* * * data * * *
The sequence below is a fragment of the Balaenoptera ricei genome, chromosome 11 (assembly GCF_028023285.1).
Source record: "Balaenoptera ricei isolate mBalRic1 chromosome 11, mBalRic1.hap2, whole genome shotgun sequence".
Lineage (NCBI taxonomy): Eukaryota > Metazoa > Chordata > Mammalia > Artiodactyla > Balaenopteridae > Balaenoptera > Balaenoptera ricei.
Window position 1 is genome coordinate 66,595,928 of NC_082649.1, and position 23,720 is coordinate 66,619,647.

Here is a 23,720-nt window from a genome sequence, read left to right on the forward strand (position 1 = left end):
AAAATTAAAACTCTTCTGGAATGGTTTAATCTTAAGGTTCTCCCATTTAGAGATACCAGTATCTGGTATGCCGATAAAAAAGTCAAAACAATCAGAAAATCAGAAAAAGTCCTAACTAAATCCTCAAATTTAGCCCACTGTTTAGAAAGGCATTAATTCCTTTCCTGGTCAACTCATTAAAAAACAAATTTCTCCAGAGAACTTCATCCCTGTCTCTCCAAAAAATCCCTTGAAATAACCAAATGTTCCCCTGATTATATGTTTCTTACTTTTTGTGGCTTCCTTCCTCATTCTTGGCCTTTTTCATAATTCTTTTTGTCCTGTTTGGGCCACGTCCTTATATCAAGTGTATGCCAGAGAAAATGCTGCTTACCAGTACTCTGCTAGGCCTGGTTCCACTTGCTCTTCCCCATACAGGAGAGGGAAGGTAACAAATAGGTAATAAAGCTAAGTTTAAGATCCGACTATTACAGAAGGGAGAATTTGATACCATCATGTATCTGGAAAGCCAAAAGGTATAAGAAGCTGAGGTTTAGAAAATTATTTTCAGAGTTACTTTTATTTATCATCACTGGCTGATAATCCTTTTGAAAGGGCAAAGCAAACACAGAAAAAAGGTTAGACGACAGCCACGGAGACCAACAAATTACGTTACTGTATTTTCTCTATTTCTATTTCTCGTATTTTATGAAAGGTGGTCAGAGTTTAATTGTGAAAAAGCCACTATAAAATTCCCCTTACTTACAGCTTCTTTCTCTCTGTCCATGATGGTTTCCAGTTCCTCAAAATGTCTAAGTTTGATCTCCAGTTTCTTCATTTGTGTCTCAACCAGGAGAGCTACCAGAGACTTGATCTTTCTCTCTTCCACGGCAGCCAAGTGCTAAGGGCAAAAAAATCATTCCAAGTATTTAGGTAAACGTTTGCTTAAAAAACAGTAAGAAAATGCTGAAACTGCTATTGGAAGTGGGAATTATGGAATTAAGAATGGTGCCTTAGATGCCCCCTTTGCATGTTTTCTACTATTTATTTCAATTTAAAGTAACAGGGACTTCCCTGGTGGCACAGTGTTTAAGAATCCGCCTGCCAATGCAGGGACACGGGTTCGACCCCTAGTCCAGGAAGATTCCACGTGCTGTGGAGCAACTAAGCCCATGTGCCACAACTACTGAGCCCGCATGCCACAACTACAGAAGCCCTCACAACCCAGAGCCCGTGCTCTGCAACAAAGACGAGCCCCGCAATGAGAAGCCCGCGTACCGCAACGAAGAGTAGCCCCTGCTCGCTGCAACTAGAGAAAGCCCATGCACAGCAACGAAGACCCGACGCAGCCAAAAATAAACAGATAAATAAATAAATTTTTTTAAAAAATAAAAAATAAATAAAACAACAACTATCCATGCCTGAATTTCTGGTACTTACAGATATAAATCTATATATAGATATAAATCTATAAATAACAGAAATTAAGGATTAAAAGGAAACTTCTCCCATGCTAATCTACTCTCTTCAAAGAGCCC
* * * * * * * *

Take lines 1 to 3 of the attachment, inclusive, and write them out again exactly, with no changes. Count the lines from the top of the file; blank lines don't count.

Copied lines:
The sequence below is a fragment of the Balaenoptera ricei genome, chromosome 11 (assembly GCF_028023285.1).
Source record: "Balaenoptera ricei isolate mBalRic1 chromosome 11, mBalRic1.hap2, whole genome shotgun sequence".
Lineage (NCBI taxonomy): Eukaryota > Metazoa > Chordata > Mammalia > Artiodactyla > Balaenopteridae > Balaenoptera > Balaenoptera ricei.